britney spears conservatorshipWith Britney Spears’ terrible, unseemly conservatorship matters splashed all over the press, it’s hard not to know about her plight.  Many people sympathize with the #FREEBRITNEY movement.  Others find her sad story to be merely entertaining.  Regardless of how you may feel about Britney and her very public dilemma, there’s a lesson here for all of us.

I’m not going to dig into all the dirty details of Britney’s Court conservatorship proceeding (known in some states as a “guardianship”) and her desperate efforts to extricate herself from it.  I’m not even going to go into a lengthy discussion of the many horrors of this Court procedure, where a judge can literally take charge of all your personal and financial decisions and appoint some third-party you have little or no say in to make all those decisions for you, potentially for as long as you live.  Nor will I expand upon the emotional toll and all the incredible expenses and delays of being tied up in Court, and, even worse yet, the publicity of the whole mess.

I’m just going to address the lessons of this Britney “song”.  First of all…

Yes, This Can Happen to You!

Conservatorship doesn’t just happen to wealthy child entertainers (or to adult ones who make bad decisions with relationships, children, money and/or drugs and alcohol). 

Conservatorship can happen to anyone if and when you’re too disabled (due to an accident or illness) or too incompetent (due to infirmity of mind or just old age and dementia) to handle your own affairs.  Don’t believe me?  Here are the statistics.  If you’re under age 60, there is a 4 to 5 times greater likelihood that you will become disabled, due to an accident or illness, for a period of over one year, than the chances of you dying.  And, if you’re over age 60, there’s a 70% chance that, during your remaining lifetime, you will be too disabled or incompetent to act for yourself, for a period of at least 2 to 2½ years.

Britney Spears’ Conservatorship is not just an outlier event.

You Need the Right Legal Documents NOW,
Before Something Happens to You!

First, you should have a properly prepared Durable Power of Attorney, to allow the person (or persons) of your choosing to take over your financial affairs when you can’t act.  If you don’t, the alternative is some unwanted or unknown third-party being appointed as your “agent” by a judge (like with Britney).  This Power of Attorney should provide a quick, inexpensive, non-Court proceeding way for your designated agent to step in, such as by getting letters from 2 examining doctors stating that you are no longer able to act.  And the Power of Attorney should have a “come back in” provision, so that when you may be able to act again, you can get reinstated immediately without having to go to Court, like Britney.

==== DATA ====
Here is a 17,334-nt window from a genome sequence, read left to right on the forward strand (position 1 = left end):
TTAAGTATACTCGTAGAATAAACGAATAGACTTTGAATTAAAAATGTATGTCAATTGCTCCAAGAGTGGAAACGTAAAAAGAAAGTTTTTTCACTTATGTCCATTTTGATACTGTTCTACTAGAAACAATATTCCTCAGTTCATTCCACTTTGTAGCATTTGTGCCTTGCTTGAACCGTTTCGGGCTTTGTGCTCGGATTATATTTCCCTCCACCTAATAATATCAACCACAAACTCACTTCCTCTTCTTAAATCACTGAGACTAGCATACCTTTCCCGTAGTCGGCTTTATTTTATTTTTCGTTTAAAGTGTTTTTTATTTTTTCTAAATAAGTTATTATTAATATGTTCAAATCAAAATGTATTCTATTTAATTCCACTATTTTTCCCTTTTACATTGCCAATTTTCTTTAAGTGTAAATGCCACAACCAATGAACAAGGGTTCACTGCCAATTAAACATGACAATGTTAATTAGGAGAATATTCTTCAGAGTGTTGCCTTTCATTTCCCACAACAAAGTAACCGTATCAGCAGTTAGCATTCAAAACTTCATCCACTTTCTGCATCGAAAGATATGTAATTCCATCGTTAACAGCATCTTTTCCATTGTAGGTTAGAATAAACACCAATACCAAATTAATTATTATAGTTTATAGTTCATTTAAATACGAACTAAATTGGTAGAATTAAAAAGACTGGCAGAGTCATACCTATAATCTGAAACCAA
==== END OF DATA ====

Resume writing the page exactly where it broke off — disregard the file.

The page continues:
Second, you should have two properly prepared documents that will allow someone you choose to handle your health related decisions if you can’t - - an Advance Health Care Directive (also known in some states as a Durable Power of Attorney for Health Care or Health Care Proxy) and a HIPAA Authorization.  The Authorization allows access to your otherwise private medical information so informed healthcare decisions can be made for you under the Directive. 

Third, if you own a home (regardless of equity) or have non-real estate assets totaling over about $200,000, you may also want to have a Living Trust to hold your asserts (or be beneficiary of certain of your assets).  You can control and access the Living Trust, as the “Trustee”, for as long as you wish and are capable.  When you no longer can act for yourself (again as determined by two doctor letters), the next person(s) you’ve named will act.  And, like the Power of Attorney, you can “come back in” when you’re able to act again.  The beauty of a Living Trust (if it has all your assets properly in it) is it can completely avoid not only a Court Conservatorship while you’re alive, but another difficult Court process known as a Probate when you pass away.

Keep in mind that no legal document is bulletproof.  Third party “bad actors” may still force you into a Court Conservatorship, particularly if there are questions raised as to whether you were legally competent to sign the described documents or were unduly influenced by someone to do so.  However, the mentioned documents, even if attacked, may still be instructive to a judge as to your wishes and may be persuasive.

Choose the Right Person(s)
to Act for You

As happened with Britney, a Court may merely default to the choice of your closest relative.  That person may have their own conflicting agenda (particularly since they will have access to your money and can pay themselves for acting).  Or that person just may not get along with you, your family and your other advisors.

Like with all legal documents, you should seek proper, professional, experienced legal counsel to assist you with your decision as to who should act on your behalf if you can’t.  It may be best to appoint an independent, non-family person or even a bank or trust company. 

Too Bad Britney Didn’t Know That
Proper Estate Planning is Self-Empowerment

Unfortunately, it appears Britney didn’t get the best legal advice, in advance of her problems and along the way, as they took place.  This is why choosing the right estate planning attorney is so important.  And doing the right planning now, rather than waiting until it’s too late.

While you may not relate to Britney and what she is going through, the little-known fact is that proper estate planning is not only about what happens when you’re gone, it’s about staying out of Court and self-empowerment while you’re living (with a lot less public drama!).

 

Image Source: Instagram (@britneyspears)

Philip J. Kavesh
Nationally recognized attorney helping clients with customized estate planning guidance for over 40 years.
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